Jamal Shah is a multi-talented, cross-generational legend, and his good looks are an additional draw as an actor. Born in Quetta, he grew up in a family that encouraged his creativity. He credits his mother for giving him self-confidence as an artist. “Each night, she would clean the walls filled with a day’s worth of my drawings, so I had a fresh slate to work on every day.”
However, when he expressed his desire to study at the National College of Arts (NCA) in Lahore, the family opposed it as an unviable line of profession. They wanted him to be a doctor and serve humanity. Acquiescing, he applied for admission to Bolan Medical College and did well enough to get in. But he told his family he hadn’t made it and went for a BSc in Geology instead.
Around this time, television had made it to Quetta, and he and his musically inclined friends auditioned for PTV. Actress Munawar Taufeeq loved them, and Jamal Shah was put in charge of a youth music program where he sang Pushto songs; however, he was persuaded to discontinue by his family. In the late 1970s, shortly before completing his Master’s in English from Baluchistan University, Jamal thought of applying for the post of DSO (District Security Officer); he was considered a shoo-in as his father had served with the police for 30 years. But his father knew he would be unhappy and told him to pursue what he really wanted. Jamal enrolled at NCA and, with his paternal uncle, the artist Aziz Jan Agha as a role model, majored in sculpture.
At NCA, he found clarity of purpose, and was inspired most by his teacher, the landscape artist, Khalid Iqbal. “There was no better artist, teacher or human being than him.” An unassuming person, a simple man, and a clear thinker, Iqbal’s knowledge and interpretation of art was unparalleled, and he proved to be a tremendous influence on Jamal Shah’s own work.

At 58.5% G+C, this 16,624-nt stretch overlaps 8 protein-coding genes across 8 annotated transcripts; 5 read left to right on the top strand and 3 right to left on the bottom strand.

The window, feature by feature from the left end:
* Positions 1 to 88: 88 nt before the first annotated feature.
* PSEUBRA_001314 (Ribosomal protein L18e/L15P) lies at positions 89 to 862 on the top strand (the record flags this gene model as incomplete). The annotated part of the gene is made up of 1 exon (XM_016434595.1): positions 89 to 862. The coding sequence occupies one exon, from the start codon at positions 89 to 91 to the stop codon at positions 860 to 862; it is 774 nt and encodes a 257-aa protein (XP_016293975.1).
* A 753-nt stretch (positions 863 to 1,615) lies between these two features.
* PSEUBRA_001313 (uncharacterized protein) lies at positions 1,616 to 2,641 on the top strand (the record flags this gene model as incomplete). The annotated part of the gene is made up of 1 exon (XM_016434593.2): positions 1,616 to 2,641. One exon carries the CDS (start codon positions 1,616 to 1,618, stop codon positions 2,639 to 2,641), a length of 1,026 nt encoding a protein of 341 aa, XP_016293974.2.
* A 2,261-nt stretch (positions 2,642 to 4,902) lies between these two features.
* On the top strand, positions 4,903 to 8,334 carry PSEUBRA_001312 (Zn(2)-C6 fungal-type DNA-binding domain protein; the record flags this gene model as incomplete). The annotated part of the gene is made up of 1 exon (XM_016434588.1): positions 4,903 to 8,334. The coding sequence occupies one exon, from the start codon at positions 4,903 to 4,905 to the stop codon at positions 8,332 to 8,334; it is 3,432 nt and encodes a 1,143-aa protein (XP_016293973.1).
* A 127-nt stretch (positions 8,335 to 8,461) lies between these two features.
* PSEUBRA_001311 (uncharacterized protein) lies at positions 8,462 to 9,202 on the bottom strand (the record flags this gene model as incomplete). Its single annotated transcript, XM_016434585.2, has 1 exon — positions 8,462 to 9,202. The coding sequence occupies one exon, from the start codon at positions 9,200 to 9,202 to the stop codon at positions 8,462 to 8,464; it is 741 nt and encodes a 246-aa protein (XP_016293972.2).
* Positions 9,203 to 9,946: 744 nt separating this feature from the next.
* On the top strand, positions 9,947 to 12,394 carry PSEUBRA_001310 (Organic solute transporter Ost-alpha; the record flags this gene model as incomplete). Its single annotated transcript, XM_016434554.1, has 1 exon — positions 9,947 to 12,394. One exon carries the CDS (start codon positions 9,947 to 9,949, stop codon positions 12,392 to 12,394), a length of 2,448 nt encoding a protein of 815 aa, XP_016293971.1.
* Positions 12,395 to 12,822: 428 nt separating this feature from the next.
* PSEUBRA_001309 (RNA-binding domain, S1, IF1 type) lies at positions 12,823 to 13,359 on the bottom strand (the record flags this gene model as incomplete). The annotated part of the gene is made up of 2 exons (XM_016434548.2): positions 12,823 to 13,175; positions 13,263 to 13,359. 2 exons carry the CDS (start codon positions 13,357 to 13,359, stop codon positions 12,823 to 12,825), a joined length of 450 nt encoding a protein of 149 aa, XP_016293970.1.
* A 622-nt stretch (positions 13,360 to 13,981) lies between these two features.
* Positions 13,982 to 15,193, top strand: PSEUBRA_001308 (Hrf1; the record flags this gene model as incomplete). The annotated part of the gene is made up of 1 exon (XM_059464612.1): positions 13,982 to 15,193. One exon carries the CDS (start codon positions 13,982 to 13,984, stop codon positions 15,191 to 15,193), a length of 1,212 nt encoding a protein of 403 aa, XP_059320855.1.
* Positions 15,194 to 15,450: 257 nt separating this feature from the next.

While at NCA, Jamal did some work for Pakistan Television (PTV), but was mainly involved in music programs. It was only after returning to Quetta that he started acting in PTV dramas. He starred in Ashfaq Ahmed’s Band Galli, and also wrote a play about coal miners, called Kohkan.
In 1984, he established the Fine Arts Department at the University of Balochistan and began to teach. Three years later, a British Council scholarship gave him the opportunity to pursue a Master’s programme in printmaking at the famed Slade School of Fine Arts in London. Part of the enriching experience of education at Slade was getting to know Vanessa Redgrave, a Marxist activist, who supported the cause of the Palestinians.
Once back in Pakistan, in 1991 he established Hunerkada, a visual and performing arts institution, because he felt the government was not doing enough to promote the arts. He also wanted to encourage students to see art as a powerful tool to effect change.